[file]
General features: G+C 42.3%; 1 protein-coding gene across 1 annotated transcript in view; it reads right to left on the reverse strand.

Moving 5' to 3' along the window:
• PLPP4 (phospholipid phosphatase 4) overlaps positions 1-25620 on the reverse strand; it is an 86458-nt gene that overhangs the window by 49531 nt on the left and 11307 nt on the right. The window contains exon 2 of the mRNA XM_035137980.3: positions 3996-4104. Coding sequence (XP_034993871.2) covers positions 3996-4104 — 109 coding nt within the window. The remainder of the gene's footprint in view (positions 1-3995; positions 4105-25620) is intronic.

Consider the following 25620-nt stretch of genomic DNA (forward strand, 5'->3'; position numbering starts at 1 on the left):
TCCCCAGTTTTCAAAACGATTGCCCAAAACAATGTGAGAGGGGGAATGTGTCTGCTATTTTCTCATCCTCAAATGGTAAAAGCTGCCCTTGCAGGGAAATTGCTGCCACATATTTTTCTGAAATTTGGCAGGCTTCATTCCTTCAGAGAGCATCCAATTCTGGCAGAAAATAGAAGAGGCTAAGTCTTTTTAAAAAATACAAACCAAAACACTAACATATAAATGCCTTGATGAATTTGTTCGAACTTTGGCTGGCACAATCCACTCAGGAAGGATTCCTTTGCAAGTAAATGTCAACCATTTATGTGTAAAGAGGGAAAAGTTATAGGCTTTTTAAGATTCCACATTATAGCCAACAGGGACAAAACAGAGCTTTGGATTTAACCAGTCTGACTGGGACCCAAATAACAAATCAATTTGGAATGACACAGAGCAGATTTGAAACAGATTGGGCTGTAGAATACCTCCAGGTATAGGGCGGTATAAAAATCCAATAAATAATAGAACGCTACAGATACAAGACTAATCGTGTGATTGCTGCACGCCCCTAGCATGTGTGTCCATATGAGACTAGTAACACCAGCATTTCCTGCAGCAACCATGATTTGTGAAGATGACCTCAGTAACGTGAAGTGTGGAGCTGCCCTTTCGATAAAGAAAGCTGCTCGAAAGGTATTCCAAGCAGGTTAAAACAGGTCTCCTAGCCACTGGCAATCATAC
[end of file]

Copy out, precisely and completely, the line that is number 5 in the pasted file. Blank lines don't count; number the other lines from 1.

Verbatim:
TCCCCAGTTTTCAAAACGATTGCCCAAAACAATGTGAGAGGGGGAATGTGTCTGCTATTTTCTCATCCTCAAATGGTAAAAGCTGCCCTTGCAGGGAAATTGCTGCCACATATTTTTCTGAAATTTGGCAGGCTTCATTCCTTCAGAGAGCATCCAATTCTGGCAGAAAATAGAAGAGGCTAAGTCTTTTTAAAAAATACAAACCAAAACACTAACATATAAATGCCTTGATGAATTTGTTCGAACTTTGGCTGGCACAATCCACTCAGGAAGGATTCCTTTGCAAGTAAATGTCAACCATTTATGTGTAAAGAGGGAAAAGTTATAGGCTTTTTAAGATTCCACATTATAGCCAACAGGGACAAAACAGAGCTTTGGATTTAACCAGTCTGACTGGGACCCAAATAACAAATCAATTTGGAATGACACAGAGCAGATTTGAAACAGATTGGGCTGTAGAATACCTCCAGGTATAGGGCGGTATAAAAATCCAATAAATAATAGAACGCTACAGATACAAGACTAATCGTGTGATTGCTGCACGCCCCTAGCATGTGTGTCCATATGAGACTAGTAACACCAGCATTTCCTGCAGCAACCATGATTTGTGAAGATGACCTCAGTAACGTGAAGTGTGGAGCTGCCCTTTCGATAAAGAAAGCTGCTCGAAAGGTATTCCAAGCAGGTTAAAACAGGTCTCCTAGCCACTGGCAATCATAC